Cord Blood Banking

A parent's guide to cord blood storage

Cord blood is the blood that remains inside the placenta and the umbilical cord after your baby is born. Some parents opt to collect this blood and put it in a blood bank. Why?

You've probably heard of stem cells. These are the building blocks a developing body uses to create specific types of cells, including blood cells and the cells that make up organs and bones. Umbilical cord blood is very rich in stem cells, and banking it may save your child's life down the road if it turns out that he or she has a medical problem that can be treated with stem cells. It's a kind of insurance policy on your baby's health. In some cases, your baby's stem cells can be used to treat a disease that may arise in the parents or siblings, too, or you can give it to a blood bank as a cord blood donation for use by other people with life-threatening illnesses.


How Cord Blood Is Collected

There are two ways clinicians collect cord blood. Both are completely painless to you and your newborn baby and only take a few minutes.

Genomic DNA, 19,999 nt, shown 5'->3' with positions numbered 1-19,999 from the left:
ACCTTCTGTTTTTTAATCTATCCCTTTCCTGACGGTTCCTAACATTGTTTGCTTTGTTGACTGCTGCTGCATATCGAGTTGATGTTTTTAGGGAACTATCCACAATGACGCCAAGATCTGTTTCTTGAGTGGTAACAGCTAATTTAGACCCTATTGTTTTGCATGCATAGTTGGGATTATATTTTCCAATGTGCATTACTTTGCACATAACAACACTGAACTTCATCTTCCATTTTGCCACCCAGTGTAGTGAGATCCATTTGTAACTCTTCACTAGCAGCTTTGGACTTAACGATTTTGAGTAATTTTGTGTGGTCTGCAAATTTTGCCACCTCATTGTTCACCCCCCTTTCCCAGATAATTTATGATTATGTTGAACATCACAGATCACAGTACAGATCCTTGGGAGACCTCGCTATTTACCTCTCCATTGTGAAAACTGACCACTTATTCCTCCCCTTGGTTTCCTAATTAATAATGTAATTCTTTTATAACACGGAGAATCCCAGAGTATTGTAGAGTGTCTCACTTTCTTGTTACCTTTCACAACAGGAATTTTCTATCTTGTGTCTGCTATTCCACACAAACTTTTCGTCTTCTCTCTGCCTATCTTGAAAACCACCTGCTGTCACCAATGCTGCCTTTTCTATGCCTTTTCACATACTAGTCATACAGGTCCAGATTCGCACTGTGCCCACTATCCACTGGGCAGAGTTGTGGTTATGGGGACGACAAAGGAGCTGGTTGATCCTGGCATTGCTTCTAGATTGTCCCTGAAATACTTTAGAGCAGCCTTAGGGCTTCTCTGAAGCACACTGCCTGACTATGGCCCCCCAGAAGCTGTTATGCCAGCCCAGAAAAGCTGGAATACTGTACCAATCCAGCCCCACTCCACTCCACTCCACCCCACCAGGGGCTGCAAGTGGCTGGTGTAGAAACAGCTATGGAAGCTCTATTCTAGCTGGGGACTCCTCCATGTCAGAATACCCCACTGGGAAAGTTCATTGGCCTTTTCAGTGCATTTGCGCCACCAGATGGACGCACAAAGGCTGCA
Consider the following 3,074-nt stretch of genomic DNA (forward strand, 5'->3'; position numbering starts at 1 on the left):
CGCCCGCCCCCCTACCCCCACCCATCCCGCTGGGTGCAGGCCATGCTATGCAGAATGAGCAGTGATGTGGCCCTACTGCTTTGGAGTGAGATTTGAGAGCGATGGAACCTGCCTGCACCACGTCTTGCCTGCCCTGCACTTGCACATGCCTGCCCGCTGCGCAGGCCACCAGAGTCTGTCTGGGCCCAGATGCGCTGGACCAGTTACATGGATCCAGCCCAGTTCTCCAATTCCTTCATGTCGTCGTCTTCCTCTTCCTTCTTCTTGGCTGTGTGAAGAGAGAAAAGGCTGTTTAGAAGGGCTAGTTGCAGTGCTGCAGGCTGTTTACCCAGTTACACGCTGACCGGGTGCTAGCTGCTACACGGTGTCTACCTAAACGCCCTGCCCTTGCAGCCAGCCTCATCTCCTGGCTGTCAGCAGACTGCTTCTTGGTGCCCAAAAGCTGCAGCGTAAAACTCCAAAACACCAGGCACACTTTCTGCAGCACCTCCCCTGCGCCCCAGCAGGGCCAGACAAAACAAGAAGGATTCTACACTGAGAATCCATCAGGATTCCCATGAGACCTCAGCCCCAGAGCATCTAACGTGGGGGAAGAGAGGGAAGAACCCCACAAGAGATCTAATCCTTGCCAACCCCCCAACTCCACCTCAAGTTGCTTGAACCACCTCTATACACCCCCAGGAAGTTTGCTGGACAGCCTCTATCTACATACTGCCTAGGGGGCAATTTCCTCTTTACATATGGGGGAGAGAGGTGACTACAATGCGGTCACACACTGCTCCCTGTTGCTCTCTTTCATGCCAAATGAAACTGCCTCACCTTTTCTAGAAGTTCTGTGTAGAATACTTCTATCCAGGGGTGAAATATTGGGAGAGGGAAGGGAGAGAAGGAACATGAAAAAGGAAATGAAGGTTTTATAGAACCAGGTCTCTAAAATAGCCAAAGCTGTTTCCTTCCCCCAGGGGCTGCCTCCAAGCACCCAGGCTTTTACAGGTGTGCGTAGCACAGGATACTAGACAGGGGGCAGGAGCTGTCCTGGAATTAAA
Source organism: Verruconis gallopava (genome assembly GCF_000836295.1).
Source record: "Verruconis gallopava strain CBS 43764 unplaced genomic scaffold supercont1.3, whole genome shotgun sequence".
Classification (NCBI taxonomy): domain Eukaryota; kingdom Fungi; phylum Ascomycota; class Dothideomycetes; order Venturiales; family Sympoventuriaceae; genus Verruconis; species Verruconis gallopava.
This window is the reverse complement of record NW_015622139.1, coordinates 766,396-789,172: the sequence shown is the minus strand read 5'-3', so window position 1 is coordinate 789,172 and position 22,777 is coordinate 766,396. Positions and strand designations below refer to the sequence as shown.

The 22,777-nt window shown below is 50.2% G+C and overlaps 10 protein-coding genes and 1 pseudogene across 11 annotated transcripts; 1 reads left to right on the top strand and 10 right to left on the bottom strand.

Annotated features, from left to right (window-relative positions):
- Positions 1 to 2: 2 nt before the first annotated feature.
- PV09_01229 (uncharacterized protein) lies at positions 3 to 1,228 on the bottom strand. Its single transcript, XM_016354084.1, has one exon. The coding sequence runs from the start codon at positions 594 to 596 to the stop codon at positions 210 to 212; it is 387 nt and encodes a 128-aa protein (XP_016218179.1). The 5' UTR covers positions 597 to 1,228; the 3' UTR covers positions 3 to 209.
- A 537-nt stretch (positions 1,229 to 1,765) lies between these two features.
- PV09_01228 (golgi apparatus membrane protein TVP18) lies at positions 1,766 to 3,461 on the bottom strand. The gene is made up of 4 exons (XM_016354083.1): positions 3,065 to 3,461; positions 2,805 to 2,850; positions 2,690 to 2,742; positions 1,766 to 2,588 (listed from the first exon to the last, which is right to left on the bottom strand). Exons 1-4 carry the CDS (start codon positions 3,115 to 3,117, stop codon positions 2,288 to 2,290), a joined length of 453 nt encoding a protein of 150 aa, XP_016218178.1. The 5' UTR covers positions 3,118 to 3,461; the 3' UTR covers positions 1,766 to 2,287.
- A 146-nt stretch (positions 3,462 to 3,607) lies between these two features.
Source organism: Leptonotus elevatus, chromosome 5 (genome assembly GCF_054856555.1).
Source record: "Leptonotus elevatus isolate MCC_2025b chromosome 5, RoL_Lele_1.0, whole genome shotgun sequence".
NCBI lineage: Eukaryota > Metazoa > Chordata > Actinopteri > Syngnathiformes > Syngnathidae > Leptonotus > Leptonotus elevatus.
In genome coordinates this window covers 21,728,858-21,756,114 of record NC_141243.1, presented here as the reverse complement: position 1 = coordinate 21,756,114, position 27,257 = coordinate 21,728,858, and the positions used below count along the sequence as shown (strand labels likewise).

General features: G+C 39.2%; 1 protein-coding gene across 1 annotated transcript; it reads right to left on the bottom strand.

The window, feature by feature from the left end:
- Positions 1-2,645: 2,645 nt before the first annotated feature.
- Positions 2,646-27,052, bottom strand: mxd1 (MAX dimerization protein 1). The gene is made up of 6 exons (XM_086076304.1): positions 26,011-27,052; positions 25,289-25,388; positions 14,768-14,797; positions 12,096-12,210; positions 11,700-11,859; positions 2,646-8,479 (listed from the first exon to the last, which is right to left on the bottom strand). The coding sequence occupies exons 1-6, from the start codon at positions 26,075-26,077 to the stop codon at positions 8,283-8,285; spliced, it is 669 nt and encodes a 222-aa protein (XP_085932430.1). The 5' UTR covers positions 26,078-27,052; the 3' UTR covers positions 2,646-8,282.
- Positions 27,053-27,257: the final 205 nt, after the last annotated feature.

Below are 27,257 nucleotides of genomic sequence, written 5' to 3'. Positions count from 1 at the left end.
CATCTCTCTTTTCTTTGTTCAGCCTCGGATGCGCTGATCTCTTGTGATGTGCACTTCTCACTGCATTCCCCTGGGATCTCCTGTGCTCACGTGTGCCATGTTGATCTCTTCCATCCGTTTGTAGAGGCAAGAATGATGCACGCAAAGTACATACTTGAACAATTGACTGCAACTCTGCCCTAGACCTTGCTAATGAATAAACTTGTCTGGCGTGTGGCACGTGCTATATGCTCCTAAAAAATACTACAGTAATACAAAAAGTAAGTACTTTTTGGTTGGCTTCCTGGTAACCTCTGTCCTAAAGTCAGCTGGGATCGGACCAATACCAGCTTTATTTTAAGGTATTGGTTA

The syringe method uses a needle to draw blood out of the umbilical cord a few moments after your baby's birth. Alternatively, the umbilical cord may be raised up so that the blood can drain into a special bag; this is usually called the bag method.

Find a Cord Blood Registry

If you are interested in banking your baby's cord blood, you will need to find a cord blood storage provider. Your doctor can give you information about local resources that can assist you in your search, but there are some general guidelines to keep in mind if you want to look on your own.

In the United States, be sure that any cord blood storage provider you're considering is registered with the American Association of Blood Banks (AABB). Then, contact each cord blood registry individually and inquire about fees. They vary from registry to registry and can be high, ranging into the hundreds or even thousands of dollars. Some plans include all storage fees up front, while others require an initial deposit and annual payments which must be continued for as long as you want to store the cord blood.